Admittedly a laboratory is profoundly an unsexy environment to study human sex, that too inside the claustrophobic confines of a scanner.  Thanks to the Dutch scientists   who could successfully pull off such an impossible study, valuable data could be gathered  on the activity of the brain during the peak sexual performance of the volunteers.

“Achieving orgasm involves more than heightened arousal. The brain’s pleasure centers generally lighted up brightly in the brain scans of both sexes,” reports Dr. Holstege. In the male volunteers “extraordinary activation of the brain’s reward circuitry during ejaculation was noticed” accompanied by high activity in the regions connected with memory. In contrast, “when a woman reached orgasm, much of her brain went silent” indicating relaxation and overcoming of inhibition. Brain regions related to bonding with the partner were also lighted up in the female.

MRI Scanner

It is clear from these studies that brain records religious highs and sexual pleasures differently.  Does it mean that God-feeling in our head is nothing more than a few chemical signals and electrical pulses in our neurons? Can misfiring neurons create exalted religious feelings like in those of Moses, Muhammad and the Buddha? We do not know. Nevertheless, we may expect the lofty capstone of religious experience to leave its footprint in the brain.  This does not mean that knowing which part of our brain gets activated during Nirvana in any way lessens the reality or beatitude of Nirvana. Man set foot on the moon over forty years ago and found it to be no more than a pockmarked lifeless dusty place. Did it in any way lessen the poetic charisma or the romantic inspiration of the moon?

[Note: This article was originally published in late 2008 and is presented here for a wider circulation.

In the intervening three and half years since the publication of this article, a few research papers on the effect of mindfulness and vipassana meditation on brain and a couple of papers on sensual pleasure have appeared.  The substantive part of the research findings remain the same. A Buddhist Monk and also a Neuroscientist, Prof. Zoran Josipovic published a paper saying that the brain appears to be organised into two networks: the extrinsic network and the intrinsic, or default, network. “The extrinsic portion of the brain becomes active when individuals are focused on external tasks, like playing sports or pouring a cup of coffee. The default network churns when people reflect on matters that involve themselves and their emotions. Dr Josipovic believes the ability to churn both the internal and external networks in the brain concurrently (during meditation) may lead the monks to experience a harmonious feeling of oneness with their environment.”  He has an ongoing project with The Baumann Foundation on “The Influence of Nondual Awareness on the Functioning of Anti-correlated Intrinsic and Extrinsic Networks in the Brain.” The premise of the study is, as reported: Nondual awareness presents a unique opportunity to study the functioning of the intrinsic/extrinsic networks in the brain, as it is characterized by the cessation of habitual fragmenting of the field of experience into inside vs. outside, self-related vs. other-related processes. The work hopes to answer:  In what way can nondual awareness inform us about the functioning of anti-correlated networks in the brain? And  What can understanding of the neural correlates of nondual awareness tell us about its nature and its possible effects on people’s mental health?]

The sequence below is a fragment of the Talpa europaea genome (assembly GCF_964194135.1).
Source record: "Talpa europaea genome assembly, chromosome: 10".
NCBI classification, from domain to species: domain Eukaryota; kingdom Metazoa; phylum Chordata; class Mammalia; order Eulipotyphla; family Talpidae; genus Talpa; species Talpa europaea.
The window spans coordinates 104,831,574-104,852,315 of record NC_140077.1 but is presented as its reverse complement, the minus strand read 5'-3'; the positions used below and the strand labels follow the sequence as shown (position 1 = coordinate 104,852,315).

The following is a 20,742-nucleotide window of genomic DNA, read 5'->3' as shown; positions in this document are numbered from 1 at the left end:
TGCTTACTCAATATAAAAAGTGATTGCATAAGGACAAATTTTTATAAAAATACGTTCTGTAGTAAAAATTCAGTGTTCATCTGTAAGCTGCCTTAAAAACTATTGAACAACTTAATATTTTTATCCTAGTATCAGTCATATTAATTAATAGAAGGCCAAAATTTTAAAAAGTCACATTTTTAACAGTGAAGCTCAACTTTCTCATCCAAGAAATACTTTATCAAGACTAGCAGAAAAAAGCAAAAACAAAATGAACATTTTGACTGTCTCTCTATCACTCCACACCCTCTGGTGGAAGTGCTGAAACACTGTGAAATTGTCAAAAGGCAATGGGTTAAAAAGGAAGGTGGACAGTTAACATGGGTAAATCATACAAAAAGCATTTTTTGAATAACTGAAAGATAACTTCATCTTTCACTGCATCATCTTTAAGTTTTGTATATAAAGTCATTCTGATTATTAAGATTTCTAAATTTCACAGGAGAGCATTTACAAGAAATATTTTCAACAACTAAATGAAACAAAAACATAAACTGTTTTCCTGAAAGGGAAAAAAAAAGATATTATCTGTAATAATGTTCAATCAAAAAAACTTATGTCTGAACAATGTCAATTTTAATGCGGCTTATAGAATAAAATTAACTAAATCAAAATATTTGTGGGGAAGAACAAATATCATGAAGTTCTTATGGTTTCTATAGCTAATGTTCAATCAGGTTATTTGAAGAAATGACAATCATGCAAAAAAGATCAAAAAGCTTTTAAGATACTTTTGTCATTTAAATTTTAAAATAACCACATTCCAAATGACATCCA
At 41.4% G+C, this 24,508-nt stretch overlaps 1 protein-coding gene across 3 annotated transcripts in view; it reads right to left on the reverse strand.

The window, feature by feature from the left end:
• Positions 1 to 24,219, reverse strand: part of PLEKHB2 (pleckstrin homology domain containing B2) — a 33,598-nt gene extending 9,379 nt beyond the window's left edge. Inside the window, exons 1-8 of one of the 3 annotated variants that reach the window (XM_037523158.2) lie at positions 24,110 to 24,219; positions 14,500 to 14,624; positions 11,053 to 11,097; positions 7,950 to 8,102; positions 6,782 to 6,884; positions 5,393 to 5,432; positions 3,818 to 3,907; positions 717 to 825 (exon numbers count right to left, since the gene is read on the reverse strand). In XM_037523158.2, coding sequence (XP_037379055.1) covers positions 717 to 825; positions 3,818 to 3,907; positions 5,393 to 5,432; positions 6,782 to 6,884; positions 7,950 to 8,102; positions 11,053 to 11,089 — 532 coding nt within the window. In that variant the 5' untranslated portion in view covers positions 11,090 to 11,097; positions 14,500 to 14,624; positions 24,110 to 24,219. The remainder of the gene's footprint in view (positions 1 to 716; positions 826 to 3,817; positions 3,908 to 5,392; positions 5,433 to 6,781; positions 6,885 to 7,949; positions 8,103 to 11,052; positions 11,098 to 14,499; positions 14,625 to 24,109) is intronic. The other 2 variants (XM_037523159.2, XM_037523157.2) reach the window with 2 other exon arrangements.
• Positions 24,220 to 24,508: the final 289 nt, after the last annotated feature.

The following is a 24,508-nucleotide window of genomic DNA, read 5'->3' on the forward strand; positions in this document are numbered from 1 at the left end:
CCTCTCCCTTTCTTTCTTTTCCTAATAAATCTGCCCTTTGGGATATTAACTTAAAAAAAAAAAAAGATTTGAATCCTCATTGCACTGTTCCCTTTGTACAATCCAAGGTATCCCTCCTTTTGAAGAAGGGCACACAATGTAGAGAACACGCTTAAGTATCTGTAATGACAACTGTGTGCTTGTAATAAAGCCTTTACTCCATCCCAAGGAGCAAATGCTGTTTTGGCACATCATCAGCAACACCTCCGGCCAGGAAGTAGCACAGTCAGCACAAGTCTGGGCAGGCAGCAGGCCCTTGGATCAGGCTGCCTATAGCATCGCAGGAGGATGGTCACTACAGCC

7 thoughts on “Pleasure of Sex vs. Bliss of Self in Brain Scans

  1. Dear Ramesam,

    thank you for this blog with valuable scientific information pointing to something profoundly true. Still, having been with Rajneesh for more than 20 years, I would like to comment on your introductory remarks. I hold that he has been misunderstood by most listeners as far as sex is concerned – including many of his followers at certain stages of their development. Meanwhile many of his followers have moved beyond their misunderstandings, in contrast to people who judge him from the outside .

    Rajneesh has been a tantric master and never proclaimed sex for pleasure’s sake. Even without scientific prove – which was not available at his time – he went on saying the same: that what is triggered by mere pleasure does not have anything to do with ‚the bliss of the Self’ as you call it. „This is what tantra says: sex is the deepest bondage, yet it can be used as a vehicle for the highest freedom. Tantra says poison can be used as medicine, but wisdom is needed. So do not condemn anything. Rather use it. (…) Find out ways how it can be used and transformed.“ From Rajneesh on Vigyan Bhairav Tantra (Osho, The Book of Secrets)

    It would be very interesting if research had been done with real tantrikas. Do you know whether such scientific data are available?

  2. Thank you, Sitara for kindly putting in perspective the philosophy of Rajneesh from your point of view.

    With a hope that James goes through these columns, I would rather leave it to him to say why he said what he said in the way he did. Of course, I do not mean to absolve myself by hiding behind James for quoting him and I shall briefly explain my reason here.